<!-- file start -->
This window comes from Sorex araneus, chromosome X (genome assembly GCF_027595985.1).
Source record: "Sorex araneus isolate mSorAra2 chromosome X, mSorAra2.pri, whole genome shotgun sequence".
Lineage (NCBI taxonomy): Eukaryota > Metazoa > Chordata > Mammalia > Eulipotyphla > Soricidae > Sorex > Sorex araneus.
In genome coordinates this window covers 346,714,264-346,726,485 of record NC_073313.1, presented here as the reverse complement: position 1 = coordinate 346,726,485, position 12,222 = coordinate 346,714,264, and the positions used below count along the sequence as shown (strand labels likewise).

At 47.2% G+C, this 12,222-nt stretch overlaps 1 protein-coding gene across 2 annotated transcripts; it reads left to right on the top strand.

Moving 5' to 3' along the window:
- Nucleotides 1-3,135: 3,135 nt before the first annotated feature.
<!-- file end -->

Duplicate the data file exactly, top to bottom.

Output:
This window comes from Sorex araneus, chromosome X (genome assembly GCF_027595985.1).
Source record: "Sorex araneus isolate mSorAra2 chromosome X, mSorAra2.pri, whole genome shotgun sequence".
Lineage (NCBI taxonomy): Eukaryota > Metazoa > Chordata > Mammalia > Eulipotyphla > Soricidae > Sorex > Sorex araneus.
In genome coordinates this window covers 346,714,264-346,726,485 of record NC_073313.1, presented here as the reverse complement: position 1 = coordinate 346,726,485, position 12,222 = coordinate 346,714,264, and the positions used below count along the sequence as shown (strand labels likewise).

At 47.2% G+C, this 12,222-nt stretch overlaps 1 protein-coding gene across 2 annotated transcripts; it reads left to right on the top strand.

Moving 5' to 3' along the window:
- Nucleotides 1-3,135: 3,135 nt before the first annotated feature.